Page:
Cigarette vending machines will be banned from all public areas of pubs, clubs, bars and restaurants under a new law which comes into play on Saturday.
The move from the Department of Health (DoH) is a bid to stop underage smoking in the UK, as it is estimated 46,000 children aged between 11 and 15 years old use the machines to buy tobacco.
However, pubs will still be able to sell cigarettes and tobacco from behind the bar after carrying out proof of age checks.
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The Government has been praised for the move, which some health campaigners described as “brave.”
The ban was planned and approved in 2009 and Gillian Merron, the Health Minister at the time, said: “The tobacco industry constantly recruits young people to replace those who give up smoking or die each year.”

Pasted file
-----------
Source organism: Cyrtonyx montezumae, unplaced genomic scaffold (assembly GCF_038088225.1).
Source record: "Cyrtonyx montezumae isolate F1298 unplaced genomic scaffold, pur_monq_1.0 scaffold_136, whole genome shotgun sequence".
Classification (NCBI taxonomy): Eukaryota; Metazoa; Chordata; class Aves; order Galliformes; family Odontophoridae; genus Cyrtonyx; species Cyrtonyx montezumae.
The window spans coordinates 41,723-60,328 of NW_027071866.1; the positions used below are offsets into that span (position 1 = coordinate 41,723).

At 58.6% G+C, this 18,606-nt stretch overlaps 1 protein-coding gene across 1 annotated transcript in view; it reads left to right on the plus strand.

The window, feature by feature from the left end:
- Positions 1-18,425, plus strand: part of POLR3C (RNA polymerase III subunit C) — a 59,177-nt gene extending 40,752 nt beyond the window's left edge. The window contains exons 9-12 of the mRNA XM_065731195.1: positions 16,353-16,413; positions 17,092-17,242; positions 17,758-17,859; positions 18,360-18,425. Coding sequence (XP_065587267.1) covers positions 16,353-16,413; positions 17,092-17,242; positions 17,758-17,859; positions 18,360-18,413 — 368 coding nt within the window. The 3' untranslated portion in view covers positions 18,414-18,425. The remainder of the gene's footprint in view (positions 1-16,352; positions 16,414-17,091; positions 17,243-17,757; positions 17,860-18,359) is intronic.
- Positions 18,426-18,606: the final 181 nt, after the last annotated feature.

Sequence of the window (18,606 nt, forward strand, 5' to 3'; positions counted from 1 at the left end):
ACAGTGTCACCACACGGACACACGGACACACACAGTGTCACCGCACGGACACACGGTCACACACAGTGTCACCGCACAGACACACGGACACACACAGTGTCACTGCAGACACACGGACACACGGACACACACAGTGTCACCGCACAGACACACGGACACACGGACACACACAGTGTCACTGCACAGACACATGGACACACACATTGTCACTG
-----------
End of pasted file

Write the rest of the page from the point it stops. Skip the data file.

The ban was the brainchild of Ian McCartney, a former Labour minister, who described cigarette vending machines as an “outrageous loophole in our country's safeguards' against tobacco.”
A fine of £2,500 has been introduced and any establishments that do not adhere to the new rules will have to pay the fee.
A company that owns approximately 20,000 cigarette machines, Sinclair Collis, protested against the ban, arguing 550 jobs could lost and an industry worth £400 million would be lost.
It also criticised the government in the UK and DoH for not doing more to test technology solutions that would be able to implement age restrictions on the vending machines.
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